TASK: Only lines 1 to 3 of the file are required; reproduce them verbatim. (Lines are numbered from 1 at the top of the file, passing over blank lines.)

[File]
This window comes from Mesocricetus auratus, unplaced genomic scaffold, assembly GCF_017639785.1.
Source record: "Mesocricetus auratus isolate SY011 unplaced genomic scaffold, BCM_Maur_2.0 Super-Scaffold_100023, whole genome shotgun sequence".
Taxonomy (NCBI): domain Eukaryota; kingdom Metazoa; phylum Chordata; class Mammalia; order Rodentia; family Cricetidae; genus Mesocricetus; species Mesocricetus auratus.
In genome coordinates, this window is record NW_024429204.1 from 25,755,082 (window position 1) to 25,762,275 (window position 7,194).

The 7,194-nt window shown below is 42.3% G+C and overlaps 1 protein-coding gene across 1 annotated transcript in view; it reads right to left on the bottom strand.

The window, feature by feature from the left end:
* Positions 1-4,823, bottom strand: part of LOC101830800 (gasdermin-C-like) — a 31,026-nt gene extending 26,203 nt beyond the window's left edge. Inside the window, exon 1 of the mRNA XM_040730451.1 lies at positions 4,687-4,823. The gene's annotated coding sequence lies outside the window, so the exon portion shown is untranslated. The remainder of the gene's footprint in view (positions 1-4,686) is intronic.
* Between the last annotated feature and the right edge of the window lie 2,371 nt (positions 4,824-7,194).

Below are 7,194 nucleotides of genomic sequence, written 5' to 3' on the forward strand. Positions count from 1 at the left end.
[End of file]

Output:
This window comes from Mesocricetus auratus, unplaced genomic scaffold, assembly GCF_017639785.1.
Source record: "Mesocricetus auratus isolate SY011 unplaced genomic scaffold, BCM_Maur_2.0 Super-Scaffold_100023, whole genome shotgun sequence".
Taxonomy (NCBI): domain Eukaryota; kingdom Metazoa; phylum Chordata; class Mammalia; order Rodentia; family Cricetidae; genus Mesocricetus; species Mesocricetus auratus.